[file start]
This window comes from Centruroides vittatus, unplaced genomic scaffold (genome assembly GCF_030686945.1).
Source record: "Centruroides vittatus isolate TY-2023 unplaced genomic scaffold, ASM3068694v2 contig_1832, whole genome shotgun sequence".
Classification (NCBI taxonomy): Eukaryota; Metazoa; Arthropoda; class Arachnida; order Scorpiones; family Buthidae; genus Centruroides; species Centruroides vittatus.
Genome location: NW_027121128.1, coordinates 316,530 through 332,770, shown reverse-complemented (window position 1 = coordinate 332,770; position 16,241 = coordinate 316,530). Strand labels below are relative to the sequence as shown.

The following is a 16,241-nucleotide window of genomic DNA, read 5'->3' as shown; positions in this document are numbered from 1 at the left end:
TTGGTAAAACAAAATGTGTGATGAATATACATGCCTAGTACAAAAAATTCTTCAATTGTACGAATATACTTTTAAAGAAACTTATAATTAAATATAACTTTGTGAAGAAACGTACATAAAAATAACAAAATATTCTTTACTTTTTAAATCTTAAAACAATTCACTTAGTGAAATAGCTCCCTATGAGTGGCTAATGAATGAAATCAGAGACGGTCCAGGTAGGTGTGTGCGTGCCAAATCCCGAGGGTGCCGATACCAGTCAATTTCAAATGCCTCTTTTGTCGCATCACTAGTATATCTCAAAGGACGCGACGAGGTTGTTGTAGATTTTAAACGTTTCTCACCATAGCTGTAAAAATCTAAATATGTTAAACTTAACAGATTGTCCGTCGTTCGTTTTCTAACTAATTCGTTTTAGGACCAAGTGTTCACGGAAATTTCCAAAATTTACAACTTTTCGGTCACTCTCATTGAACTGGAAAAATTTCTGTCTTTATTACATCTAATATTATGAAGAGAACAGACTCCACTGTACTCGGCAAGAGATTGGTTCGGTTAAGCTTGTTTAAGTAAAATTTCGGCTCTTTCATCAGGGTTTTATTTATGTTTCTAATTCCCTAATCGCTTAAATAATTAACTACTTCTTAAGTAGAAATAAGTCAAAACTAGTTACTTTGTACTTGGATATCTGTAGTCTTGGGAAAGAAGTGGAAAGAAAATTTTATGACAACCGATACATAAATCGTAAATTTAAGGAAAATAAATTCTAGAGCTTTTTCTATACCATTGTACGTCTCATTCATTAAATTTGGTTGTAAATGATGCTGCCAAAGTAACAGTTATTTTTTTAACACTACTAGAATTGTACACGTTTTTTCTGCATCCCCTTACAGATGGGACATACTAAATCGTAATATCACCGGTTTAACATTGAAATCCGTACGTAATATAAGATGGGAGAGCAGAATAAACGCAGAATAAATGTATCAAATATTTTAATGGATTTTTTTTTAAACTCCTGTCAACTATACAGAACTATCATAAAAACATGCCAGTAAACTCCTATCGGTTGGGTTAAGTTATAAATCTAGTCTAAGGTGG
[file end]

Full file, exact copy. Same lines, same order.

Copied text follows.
This window comes from Centruroides vittatus, unplaced genomic scaffold (genome assembly GCF_030686945.1).
Source record: "Centruroides vittatus isolate TY-2023 unplaced genomic scaffold, ASM3068694v2 contig_1832, whole genome shotgun sequence".
Classification (NCBI taxonomy): Eukaryota; Metazoa; Arthropoda; class Arachnida; order Scorpiones; family Buthidae; genus Centruroides; species Centruroides vittatus.
Genome location: NW_027121128.1, coordinates 316,530 through 332,770, shown reverse-complemented (window position 1 = coordinate 332,770; position 16,241 = coordinate 316,530). Strand labels below are relative to the sequence as shown.

The following is a 16,241-nucleotide window of genomic DNA, read 5'->3' as shown; positions in this document are numbered from 1 at the left end:
TTGGTAAAACAAAATGTGTGATGAATATACATGCCTAGTACAAAAAATTCTTCAATTGTACGAATATACTTTTAAAGAAACTTATAATTAAATATAACTTTGTGAAGAAACGTACATAAAAATAACAAAATATTCTTTACTTTTTAAATCTTAAAACAATTCACTTAGTGAAATAGCTCCCTATGAGTGGCTAATGAATGAAATCAGAGACGGTCCAGGTAGGTGTGTGCGTGCCAAATCCCGAGGGTGCCGATACCAGTCAATTTCAAATGCCTCTTTTGTCGCATCACTAGTATATCTCAAAGGACGCGACGAGGTTGTTGTAGATTTTAAACGTTTCTCACCATAGCTGTAAAAATCTAAATATGTTAAACTTAACAGATTGTCCGTCGTTCGTTTTCTAACTAATTCGTTTTAGGACCAAGTGTTCACGGAAATTTCCAAAATTTACAACTTTTCGGTCACTCTCATTGAACTGGAAAAATTTCTGTCTTTATTACATCTAATATTATGAAGAGAACAGACTCCACTGTACTCGGCAAGAGATTGGTTCGGTTAAGCTTGTTTAAGTAAAATTTCGGCTCTTTCATCAGGGTTTTATTTATGTTTCTAATTCCCTAATCGCTTAAATAATTAACTACTTCTTAAGTAGAAATAAGTCAAAACTAGTTACTTTGTACTTGGATATCTGTAGTCTTGGGAAAGAAGTGGAAAGAAAATTTTATGACAACCGATACATAAATCGTAAATTTAAGGAAAATAAATTCTAGAGCTTTTTCTATACCATTGTACGTCTCATTCATTAAATTTGGTTGTAAATGATGCTGCCAAAGTAACAGTTATTTTTTTAACACTACTAGAATTGTACACGTTTTTTCTGCATCCCCTTACAGATGGGACATACTAAATCGTAATATCACCGGTTTAACATTGAAATCCGTACGTAATATAAGATGGGAGAGCAGAATAAACGCAGAATAAATGTATCAAATATTTTAATGGATTTTTTTTTAAACTCCTGTCAACTATACAGAACTATCATAAAAACATGCCAGTAAACTCCTATCGGTTGGGTTAAGTTATAAATCTAGTCTAAGGTGG